At the end of the First World War, a General Election placed voting power into the hands of millions who had never had it before and permanently changed Britain’s political landscape.
The last General Elections before the First World War had both been held in 1910 and both had produced hung parliaments and coalition governments. The two major party groups at the time were the Liberal Party led by Herbert Asquith and the Conservative Party (along with their allies the Liberal Unionists) led by Arthur Balfour. The first election in January of 1910 produced a result of 274 seats for the Liberals and 272 seats for the Conservatives with the rest of the seats being made up by other parties. At the time there were 670 seats in Parliament rather than the modern 650, meaning that 336 seats were required for a majority. Whilst the Liberals had taken the most seats, the Conservatives had won the most votes. Asquith was able to form a government alongside the Irish Parliamentary Party. A second election was called in December 1910 in an attempt to break the deadlock but this time the results was 272 seats for the Liberals and 271 for the Conservatives. Once again, Asquith formed a government with the Irish Parliamentary Party. This was the last election in which neither the Conservative Party nor Labour won the majority of seats until the 2010 European Parliament Elections in Britain.
Whilst reforms to voting rights had progressed further, in 1884 only 60% of male householders over the age of 21, and no women at all, held the vote in 1910. In 1910, there were only 7.6 million enfranchised voters in Britain and this number held steady during the First World War. The Parliament Act of 1911 also acted to reduce the term of Parliament from 7 years to a maximum of 5. This meant the next General Election was scheduled for 1915.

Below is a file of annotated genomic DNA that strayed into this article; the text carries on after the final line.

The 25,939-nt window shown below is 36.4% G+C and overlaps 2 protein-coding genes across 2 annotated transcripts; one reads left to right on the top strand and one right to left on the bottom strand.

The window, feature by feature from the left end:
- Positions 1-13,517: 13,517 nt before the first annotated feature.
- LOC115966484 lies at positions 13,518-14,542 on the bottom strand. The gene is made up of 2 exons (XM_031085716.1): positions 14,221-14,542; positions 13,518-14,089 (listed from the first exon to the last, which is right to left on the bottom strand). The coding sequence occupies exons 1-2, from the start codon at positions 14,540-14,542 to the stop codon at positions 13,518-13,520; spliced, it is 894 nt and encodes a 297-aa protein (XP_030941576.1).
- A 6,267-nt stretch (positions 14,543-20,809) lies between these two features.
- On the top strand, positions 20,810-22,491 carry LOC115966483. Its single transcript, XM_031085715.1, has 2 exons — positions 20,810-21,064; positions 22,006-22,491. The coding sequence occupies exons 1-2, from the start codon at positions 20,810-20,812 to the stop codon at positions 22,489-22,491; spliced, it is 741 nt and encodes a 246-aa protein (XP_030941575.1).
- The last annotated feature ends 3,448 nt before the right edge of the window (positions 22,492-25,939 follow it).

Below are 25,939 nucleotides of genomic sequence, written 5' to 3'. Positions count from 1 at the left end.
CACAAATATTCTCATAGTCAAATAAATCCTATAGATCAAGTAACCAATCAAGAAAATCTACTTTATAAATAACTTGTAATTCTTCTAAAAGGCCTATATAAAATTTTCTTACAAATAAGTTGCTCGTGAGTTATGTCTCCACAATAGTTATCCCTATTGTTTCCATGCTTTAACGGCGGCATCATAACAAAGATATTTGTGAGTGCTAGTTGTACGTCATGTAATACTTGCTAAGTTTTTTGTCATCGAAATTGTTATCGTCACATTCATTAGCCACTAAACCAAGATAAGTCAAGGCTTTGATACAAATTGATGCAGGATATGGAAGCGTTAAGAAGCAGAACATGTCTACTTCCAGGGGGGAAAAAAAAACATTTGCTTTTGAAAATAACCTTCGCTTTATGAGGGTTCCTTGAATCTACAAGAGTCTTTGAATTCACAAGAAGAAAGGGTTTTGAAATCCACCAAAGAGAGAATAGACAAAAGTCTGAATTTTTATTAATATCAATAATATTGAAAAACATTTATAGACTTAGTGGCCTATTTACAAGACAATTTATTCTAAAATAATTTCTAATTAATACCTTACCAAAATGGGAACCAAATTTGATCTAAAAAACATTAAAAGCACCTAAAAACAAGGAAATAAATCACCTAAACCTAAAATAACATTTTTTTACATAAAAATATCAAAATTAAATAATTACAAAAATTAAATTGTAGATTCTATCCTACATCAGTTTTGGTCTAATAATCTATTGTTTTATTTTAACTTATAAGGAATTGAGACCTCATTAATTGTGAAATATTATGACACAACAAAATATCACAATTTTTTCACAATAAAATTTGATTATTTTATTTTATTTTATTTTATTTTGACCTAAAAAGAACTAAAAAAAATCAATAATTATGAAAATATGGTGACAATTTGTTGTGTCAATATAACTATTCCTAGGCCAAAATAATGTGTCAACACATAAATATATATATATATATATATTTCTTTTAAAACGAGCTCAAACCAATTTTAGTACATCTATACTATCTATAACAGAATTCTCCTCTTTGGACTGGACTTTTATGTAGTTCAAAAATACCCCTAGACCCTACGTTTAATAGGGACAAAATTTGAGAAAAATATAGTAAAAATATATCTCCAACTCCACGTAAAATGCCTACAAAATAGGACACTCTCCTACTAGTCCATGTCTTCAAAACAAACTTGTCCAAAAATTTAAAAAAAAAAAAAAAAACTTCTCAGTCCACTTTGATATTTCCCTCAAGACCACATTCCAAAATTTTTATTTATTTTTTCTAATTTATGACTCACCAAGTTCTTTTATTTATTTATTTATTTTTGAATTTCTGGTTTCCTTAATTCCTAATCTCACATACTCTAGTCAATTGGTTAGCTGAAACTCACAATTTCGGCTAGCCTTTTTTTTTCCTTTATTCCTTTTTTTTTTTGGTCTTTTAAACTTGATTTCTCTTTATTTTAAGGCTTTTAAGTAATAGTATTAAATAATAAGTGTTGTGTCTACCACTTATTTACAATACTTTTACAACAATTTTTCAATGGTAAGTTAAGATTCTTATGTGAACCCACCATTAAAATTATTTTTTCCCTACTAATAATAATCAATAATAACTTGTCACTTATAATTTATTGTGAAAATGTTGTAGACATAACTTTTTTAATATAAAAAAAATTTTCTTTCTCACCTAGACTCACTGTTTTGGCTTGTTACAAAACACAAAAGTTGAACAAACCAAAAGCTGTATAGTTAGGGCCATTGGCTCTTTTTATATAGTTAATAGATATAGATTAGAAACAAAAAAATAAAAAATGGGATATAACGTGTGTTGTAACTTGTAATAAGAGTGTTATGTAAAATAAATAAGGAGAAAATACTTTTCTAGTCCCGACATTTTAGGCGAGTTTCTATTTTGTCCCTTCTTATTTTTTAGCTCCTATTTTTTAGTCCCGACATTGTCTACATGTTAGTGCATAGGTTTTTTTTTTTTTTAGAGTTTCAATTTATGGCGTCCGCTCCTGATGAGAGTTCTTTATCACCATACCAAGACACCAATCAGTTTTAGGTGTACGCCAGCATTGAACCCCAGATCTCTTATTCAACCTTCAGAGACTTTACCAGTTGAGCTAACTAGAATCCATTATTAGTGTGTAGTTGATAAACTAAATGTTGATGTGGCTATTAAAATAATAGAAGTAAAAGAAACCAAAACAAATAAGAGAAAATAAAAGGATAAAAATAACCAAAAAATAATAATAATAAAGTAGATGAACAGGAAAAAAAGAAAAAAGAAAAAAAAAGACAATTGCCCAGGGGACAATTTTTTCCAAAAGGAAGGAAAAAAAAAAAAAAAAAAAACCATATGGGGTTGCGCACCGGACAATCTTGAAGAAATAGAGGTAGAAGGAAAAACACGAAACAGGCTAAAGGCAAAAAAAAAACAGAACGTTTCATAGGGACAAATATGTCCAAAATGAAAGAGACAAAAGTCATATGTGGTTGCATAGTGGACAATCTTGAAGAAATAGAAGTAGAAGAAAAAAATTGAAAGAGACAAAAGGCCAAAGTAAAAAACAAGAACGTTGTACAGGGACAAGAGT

Parliament in the First World War
The outbreak and escalating seriousness of the First World War soon led to the suspension of elections for the duration of the conflict. Herbert Asquith (of the Liberal Party) would continue in his role of Prime Minister but his control of Parliament and the Cabinet was under pressure even from the very beginning of the war. Since 1905, Britain had been engaged in secret talks with France over the possibility of cooperation in the event of a war with Germany. So secret were these talks that many members of Asquith’s own Cabinet did not know of them until after 1911. In that same year, Lord Crowe of the Foreign Office had been forced to reassure Parliament that the Entente Cordiale agreement did not require Britain to do anything in the event of war between France and Germany. Whilst, strictly speaking, this was true both Crowe and Sir Edward Grey, the Foreign Secretary, believed that the agreement represented both a moral and a strategic requirement for Britain to enter the war on the side of France.